Social media has undeniably changed the way we feel about our connections to others.
We are addicted to the constant buzzing of texts and emails. At the same time, we crave more intimacy and genuine closeness with others.
Do you ever respond to global events posted online?
Do you sometimes feel waves of suffering that seem to shout out from your screen?
It is easy to become overwhelmed. Once we internalize others’ stories, our brain begins to register warning signals. For example, we might become anxious and cancel that long-dreamed trip overseas.
Monitoring our device usage is critical to staying calm amidst the competing stories which today view for our attention.
What do you communicate on social media? Is your social media an ongoing reflection of your values or do you use it to complain and comment about all that is right/wrong with your life?
Motivational speaker Jim Rohn said that “you are the average of the five people with whom you spend the most time.” On social media, we scroll through endless posts and invest our time with hundreds of people. It’s dramatically more effective to narrow the group of friends we follow.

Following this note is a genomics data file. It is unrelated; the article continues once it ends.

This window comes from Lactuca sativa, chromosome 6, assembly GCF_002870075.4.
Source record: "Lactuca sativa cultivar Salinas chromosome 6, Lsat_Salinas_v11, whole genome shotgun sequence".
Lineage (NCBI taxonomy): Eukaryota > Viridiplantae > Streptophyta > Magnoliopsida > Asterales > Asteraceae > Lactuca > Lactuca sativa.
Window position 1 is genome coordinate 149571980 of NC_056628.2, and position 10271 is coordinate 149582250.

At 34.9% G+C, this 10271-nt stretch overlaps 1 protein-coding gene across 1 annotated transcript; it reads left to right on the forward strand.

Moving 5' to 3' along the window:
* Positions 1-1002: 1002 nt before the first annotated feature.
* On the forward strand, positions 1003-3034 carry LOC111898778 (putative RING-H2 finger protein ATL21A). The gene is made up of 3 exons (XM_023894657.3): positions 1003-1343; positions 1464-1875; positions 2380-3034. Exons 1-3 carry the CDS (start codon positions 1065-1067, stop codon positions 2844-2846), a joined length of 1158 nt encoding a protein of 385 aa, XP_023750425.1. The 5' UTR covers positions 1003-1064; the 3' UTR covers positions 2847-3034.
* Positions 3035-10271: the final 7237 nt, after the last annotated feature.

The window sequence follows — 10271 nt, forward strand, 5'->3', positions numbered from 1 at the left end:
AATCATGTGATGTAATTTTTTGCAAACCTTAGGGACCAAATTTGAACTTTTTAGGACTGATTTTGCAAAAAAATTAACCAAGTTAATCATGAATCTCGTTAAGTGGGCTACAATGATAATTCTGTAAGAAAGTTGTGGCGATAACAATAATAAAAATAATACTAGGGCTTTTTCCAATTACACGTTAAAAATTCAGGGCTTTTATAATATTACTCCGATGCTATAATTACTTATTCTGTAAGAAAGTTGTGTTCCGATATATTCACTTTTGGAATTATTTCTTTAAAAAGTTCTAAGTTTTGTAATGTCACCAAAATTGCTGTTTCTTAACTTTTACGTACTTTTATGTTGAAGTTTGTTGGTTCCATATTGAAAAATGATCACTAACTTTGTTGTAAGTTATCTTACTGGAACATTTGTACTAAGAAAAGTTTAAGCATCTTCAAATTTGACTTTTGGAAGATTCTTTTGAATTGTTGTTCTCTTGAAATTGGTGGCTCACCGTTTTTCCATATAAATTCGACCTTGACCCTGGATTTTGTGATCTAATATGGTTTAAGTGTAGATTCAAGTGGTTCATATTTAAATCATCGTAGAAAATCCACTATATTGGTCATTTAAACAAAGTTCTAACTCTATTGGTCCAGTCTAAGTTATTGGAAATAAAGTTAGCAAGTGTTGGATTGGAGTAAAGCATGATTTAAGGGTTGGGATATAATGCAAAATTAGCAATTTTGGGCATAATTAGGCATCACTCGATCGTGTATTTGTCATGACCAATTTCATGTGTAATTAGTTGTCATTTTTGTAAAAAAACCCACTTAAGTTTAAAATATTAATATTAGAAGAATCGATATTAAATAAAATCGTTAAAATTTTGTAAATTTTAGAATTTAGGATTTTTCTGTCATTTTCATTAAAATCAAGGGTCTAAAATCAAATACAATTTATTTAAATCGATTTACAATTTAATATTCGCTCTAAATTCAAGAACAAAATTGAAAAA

Following only those who lift us up with their optimism and compassion is a wiser choice than, for example, secretly faulting or feeling superior to others who think differently or express opposing political views.
Do you ever talk to others about the impact of social media in your life? Devices add another means of communicating with others, but limit the much needed interpersonal communication.
Meet up with friends, co-workers or family members and talk about how devices prevented you from being present in a live conversation. Share stories about listening with purpose and without Apple and Android on the table. Explore ideas and questions about finding meaning while competing with YouTube. Gain fresh insights into how your digital communications often undermine heartfelt expressions best shared in real time.
How will you hit the pause button on your device? Set phone alerts to check your devices at an appointed time. Drive your urges to check, check, check what’s happening out there. Set another alert to remind you to check, check, check what’s happening inside you.